Churches and worship centers around the nation have come to rely on audiovisual technology (speakers, projection screens, lighting, video, broadcasting equipment, etc.) to communicate with their congregations. As church buildings grow larger and attendance increases, these systems are becoming even more central to the mission of the church.
"At the very minimum, AV systems are the means by which people hear messages," says Doug Hood, general manager at Grabill, IN-based CSD Inc. "On the other end of the spectrum, they're used to deliver messages in creative, powerful ways, using today's audio, video, and lighting technologies to reach out to people and communicate in ways never possible before." He emphasizes that correct implementation of an AV system provides the opportunity to convey information with the same level of excellence seen in TV, movies, and concerts.
Whether you're responsible for managing an office building, an educational building, or a convention center, you can steal a few pointers from the experts who have learned how to incorporate these systems to enhance - not overwhelm - the purpose of the building and the message behind these AV systems.
1. Make your AV decisions based not only on cost, but also on the long-term vision of your organization and how AV will be a part of the cause.
Because of the rate by which audiovisual technology is growing, basing your AV decisions on the possible growth of your organization is absolutely vital. "People that make mistakes in the technical systems world make them because they don't think through decisions based upon where they want to be in the long run," says R Bob Adams, church technology consultant and director of technical communications at Ozark, MO-based SLS Loudspeakers. "Know where [you] want to be 5 years or 10 years from today. Every decision in AV that's made today will impact a church for a minimum of 4 to 5 years. The technical world today is changing too fast not to." The same holds true for any type of building.
An example he gives: projection screens. "You can go with a video visual format that is 9x16 (HD) or you can go with a video format that is 3x4 (a standard or television image). Everything in the industry is turning to 9x16," Adams says. "Everything is coming down in price. Why buy a 3x4 screen?" With current technology, you have a choice. Since most churches keep AV equipment until it doesn't work, is worn out, or isn't useful anymore because of changes in technology (as is true for most commercial buildings), it's cost-effective to think about the long-term implications of using this equipment instead of focusing on its initial costs. Some products might be more expensive, but the extra cost is probably worth it.
2. Leave the comfort of your organization and find out what other facilities professionals are doing in the AV world.
Learning all you can about AV equipment doesn't mean checking out applications in buildings just like yours. Adams' advice to FMs in the church world can be applied to any FM: Get out of your world and explore what other building types are doing. "Ask them what they did right, ask them what they did wrong, and ask them who they dealt with."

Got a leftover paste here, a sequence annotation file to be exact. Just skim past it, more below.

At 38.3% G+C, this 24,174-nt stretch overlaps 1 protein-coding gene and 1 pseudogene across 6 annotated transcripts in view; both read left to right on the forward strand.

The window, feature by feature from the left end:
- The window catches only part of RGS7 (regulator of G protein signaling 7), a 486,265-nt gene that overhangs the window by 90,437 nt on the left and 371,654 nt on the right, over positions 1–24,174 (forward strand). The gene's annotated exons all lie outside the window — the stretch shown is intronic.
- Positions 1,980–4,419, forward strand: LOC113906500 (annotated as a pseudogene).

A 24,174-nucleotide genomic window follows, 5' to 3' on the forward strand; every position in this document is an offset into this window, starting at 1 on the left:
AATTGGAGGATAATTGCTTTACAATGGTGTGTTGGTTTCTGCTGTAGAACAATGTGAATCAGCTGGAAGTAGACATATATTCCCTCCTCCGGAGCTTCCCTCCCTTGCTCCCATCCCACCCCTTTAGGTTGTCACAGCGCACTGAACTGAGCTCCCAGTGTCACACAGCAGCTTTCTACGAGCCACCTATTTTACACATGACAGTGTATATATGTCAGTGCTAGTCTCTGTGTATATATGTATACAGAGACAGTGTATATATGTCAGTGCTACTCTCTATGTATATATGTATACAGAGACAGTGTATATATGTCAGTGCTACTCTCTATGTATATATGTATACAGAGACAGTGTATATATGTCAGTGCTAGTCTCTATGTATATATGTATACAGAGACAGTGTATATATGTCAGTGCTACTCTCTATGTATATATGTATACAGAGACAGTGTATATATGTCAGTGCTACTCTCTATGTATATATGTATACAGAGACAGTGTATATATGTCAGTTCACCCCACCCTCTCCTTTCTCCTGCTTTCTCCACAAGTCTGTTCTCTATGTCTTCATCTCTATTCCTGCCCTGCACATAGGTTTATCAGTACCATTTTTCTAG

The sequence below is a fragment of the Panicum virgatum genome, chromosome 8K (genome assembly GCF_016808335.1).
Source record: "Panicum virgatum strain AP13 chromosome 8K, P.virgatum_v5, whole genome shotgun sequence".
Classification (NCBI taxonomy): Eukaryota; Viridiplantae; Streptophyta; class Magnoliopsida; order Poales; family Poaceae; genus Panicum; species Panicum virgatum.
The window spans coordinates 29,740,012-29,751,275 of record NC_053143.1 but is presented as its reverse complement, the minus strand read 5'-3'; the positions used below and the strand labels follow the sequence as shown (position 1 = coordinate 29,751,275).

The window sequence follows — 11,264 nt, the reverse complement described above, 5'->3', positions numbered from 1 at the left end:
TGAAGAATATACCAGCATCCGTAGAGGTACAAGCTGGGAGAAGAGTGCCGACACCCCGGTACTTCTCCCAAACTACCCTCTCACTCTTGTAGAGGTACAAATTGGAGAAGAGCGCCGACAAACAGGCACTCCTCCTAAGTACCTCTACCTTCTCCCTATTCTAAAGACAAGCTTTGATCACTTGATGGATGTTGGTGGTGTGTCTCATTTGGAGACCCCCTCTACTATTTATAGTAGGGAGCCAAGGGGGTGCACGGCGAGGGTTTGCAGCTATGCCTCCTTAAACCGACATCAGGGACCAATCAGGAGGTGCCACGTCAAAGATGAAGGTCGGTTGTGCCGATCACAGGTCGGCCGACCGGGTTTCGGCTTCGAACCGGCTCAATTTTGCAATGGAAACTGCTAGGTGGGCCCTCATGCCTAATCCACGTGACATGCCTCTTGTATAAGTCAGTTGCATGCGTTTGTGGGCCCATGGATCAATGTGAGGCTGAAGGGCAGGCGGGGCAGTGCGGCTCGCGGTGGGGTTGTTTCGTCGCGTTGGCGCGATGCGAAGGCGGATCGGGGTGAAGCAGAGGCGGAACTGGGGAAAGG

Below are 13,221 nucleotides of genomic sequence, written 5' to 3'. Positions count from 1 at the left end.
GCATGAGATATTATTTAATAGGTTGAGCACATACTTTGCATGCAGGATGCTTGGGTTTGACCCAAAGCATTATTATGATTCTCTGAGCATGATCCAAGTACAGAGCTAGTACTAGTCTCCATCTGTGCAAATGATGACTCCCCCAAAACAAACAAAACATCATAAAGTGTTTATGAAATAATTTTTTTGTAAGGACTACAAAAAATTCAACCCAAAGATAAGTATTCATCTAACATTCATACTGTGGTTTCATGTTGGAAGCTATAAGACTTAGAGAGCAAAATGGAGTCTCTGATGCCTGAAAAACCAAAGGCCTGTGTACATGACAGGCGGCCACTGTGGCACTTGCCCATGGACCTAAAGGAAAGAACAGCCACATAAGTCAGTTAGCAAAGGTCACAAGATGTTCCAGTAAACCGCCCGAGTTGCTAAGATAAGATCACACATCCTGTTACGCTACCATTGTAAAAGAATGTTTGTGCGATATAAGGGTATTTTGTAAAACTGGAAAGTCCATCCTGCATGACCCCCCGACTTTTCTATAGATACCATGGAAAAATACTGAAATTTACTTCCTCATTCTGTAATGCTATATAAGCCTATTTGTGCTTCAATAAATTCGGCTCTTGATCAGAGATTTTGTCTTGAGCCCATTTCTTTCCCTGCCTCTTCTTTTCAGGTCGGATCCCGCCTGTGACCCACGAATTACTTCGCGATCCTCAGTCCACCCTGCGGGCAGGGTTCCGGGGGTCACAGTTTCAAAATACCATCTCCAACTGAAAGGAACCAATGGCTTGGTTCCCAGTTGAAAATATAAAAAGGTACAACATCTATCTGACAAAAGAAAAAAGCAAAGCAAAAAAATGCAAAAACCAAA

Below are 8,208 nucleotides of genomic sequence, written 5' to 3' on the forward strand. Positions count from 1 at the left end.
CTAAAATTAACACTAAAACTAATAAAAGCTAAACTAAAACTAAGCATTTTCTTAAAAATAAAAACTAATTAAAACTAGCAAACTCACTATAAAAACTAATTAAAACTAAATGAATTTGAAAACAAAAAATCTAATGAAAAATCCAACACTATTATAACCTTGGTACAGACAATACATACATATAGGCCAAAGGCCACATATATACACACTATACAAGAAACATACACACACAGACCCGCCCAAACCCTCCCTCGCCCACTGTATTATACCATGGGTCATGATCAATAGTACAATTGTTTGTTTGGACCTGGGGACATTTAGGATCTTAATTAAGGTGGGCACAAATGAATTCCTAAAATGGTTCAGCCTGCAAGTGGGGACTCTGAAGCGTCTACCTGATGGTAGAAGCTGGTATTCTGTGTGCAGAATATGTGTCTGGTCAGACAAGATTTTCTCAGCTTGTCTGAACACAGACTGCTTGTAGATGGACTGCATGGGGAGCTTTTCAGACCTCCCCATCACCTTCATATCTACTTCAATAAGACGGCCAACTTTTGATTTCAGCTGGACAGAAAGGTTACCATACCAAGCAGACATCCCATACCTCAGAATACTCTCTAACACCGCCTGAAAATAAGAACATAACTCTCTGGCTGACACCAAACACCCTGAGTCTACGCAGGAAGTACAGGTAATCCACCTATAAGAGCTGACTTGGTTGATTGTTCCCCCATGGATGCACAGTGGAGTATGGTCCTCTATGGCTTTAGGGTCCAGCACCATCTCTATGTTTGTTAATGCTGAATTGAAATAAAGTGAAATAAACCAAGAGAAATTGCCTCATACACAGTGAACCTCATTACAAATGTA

3. The quality of training offered can be directly correlated to the success of the AV system.
When it comes to training your staff (and building occupants/ tenants) to use AV equipment, think about using a "layered-operation" approach. "You need to have operators of different skill sets," says Adams. In a worship center, he explains that, oftentimes, volunteers are called upon to run AV equipment - but professional service is expected. "Don't pay $150,000 for a sound system and then hand it off." As he points out, making a management error like that is similar to buying a Steinway piano and then just assuming that anyone will be able to come in and play it.
4. Don't buy if you don't know much about the type of product you're buying.
As is true when it comes to the operation of AV equipment, Hood emphasizes that a common mistake in the AV world is having an unqualified person designing, purchasing, and even possibly installing a system with no prior AV experience. "That scenario rarely yields good results." If you don't know much about AV systems, read up and make an effort to learn more. As Adams is quick to remind his clients, keep in mind that the purpose of an AV system is to facilitate communication - not to look glitzy or showy.
5. Establish a sufficient budget so that you don't short-change yourself.
As Hood points out, facilities professionals seem to have things figured out when it comes to more common types of products (a roof, for example), but have no idea what it will cost to deliver excellence from an AV system. "Plan for an adequate budget. A qualified consultant can help." You might have to come to terms with the fact that you're not very familiar with the AV world. That's okay, as long as you have help.
6. Think before you install or move large pieces of equipment.
Are peripherals (microphones, speakers, etc.) in the way? Confirm that, no matter where you sit or stand, people will be able to clearly see the screens and monitors. If they can't see, your AV system isn't serving its purpose.
Also, keep in mind other factors in the room while installing and moving audiovisual equipment around. The more light the room has from other sources (windows, overhead lighting, etc.), for example, the more lumens your projector will need to ensure that the images can still be seen. Make sure that the room's setting is not only conducive to using AV equipment, but also appropriate for the people in the room who might be taking notes, trying to see a presenter at the front of the room, etc.
Leah B. Garris (firstname.lastname@example.org) is senior associate editor at Buildings magazine.